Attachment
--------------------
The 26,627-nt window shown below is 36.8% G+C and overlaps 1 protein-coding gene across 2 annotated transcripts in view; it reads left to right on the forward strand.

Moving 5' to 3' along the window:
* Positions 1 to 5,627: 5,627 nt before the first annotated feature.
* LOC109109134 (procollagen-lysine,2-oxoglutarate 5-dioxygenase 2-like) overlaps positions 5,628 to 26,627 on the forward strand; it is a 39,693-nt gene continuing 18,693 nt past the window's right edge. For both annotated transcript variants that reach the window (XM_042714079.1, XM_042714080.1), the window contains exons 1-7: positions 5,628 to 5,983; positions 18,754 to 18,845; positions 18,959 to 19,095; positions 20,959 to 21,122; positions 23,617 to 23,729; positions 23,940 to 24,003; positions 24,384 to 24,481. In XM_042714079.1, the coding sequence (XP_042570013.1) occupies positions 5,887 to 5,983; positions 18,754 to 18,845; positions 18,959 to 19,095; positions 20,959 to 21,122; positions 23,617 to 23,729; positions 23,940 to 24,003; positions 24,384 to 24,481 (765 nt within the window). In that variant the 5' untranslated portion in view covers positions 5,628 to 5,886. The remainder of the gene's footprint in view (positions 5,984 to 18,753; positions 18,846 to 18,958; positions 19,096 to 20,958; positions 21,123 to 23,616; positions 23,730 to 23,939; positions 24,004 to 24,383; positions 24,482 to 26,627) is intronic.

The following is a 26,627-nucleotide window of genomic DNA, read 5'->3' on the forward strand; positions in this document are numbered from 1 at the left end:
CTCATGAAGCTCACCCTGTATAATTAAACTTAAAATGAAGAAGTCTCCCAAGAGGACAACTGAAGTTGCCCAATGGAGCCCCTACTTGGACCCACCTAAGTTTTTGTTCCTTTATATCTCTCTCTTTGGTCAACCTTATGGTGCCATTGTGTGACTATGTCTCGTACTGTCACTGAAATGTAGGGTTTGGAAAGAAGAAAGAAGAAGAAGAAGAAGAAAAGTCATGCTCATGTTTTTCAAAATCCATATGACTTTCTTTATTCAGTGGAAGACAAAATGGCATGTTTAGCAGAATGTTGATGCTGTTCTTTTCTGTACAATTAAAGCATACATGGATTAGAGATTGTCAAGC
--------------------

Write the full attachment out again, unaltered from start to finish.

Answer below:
The 26,627-nt window shown below is 36.8% G+C and overlaps 1 protein-coding gene across 2 annotated transcripts in view; it reads left to right on the forward strand.

Moving 5' to 3' along the window:
* Positions 1 to 5,627: 5,627 nt before the first annotated feature.
* LOC109109134 (procollagen-lysine,2-oxoglutarate 5-dioxygenase 2-like) overlaps positions 5,628 to 26,627 on the forward strand; it is a 39,693-nt gene continuing 18,693 nt past the window's right edge. For both annotated transcript variants that reach the window (XM_042714079.1, XM_042714080.1), the window contains exons 1-7: positions 5,628 to 5,983; positions 18,754 to 18,845; positions 18,959 to 19,095; positions 20,959 to 21,122; positions 23,617 to 23,729; positions 23,940 to 24,003; positions 24,384 to 24,481. In XM_042714079.1, the coding sequence (XP_042570013.1) occupies positions 5,887 to 5,983; positions 18,754 to 18,845; positions 18,959 to 19,095; positions 20,959 to 21,122; positions 23,617 to 23,729; positions 23,940 to 24,003; positions 24,384 to 24,481 (765 nt within the window). In that variant the 5' untranslated portion in view covers positions 5,628 to 5,886. The remainder of the gene's footprint in view (positions 5,984 to 18,753; positions 18,846 to 18,958; positions 19,096 to 20,958; positions 21,123 to 23,616; positions 23,730 to 23,939; positions 24,004 to 24,383; positions 24,482 to 26,627) is intronic.

The following is a 26,627-nucleotide window of genomic DNA, read 5'->3' on the forward strand; positions in this document are numbered from 1 at the left end:
CTCATGAAGCTCACCCTGTATAATTAAACTTAAAATGAAGAAGTCTCCCAAGAGGACAACTGAAGTTGCCCAATGGAGCCCCTACTTGGACCCACCTAAGTTTTTGTTCCTTTATATCTCTCTCTTTGGTCAACCTTATGGTGCCATTGTGTGACTATGTCTCGTACTGTCACTGAAATGTAGGGTTTGGAAAGAAGAAAGAAGAAGAAGAAGAAGAAAAGTCATGCTCATGTTTTTCAAAATCCATATGACTTTCTTTATTCAGTGGAAGACAAAATGGCATGTTTAGCAGAATGTTGATGCTGTTCTTTTCTGTACAATTAAAGCATACATGGATTAGAGATTGTCAAGC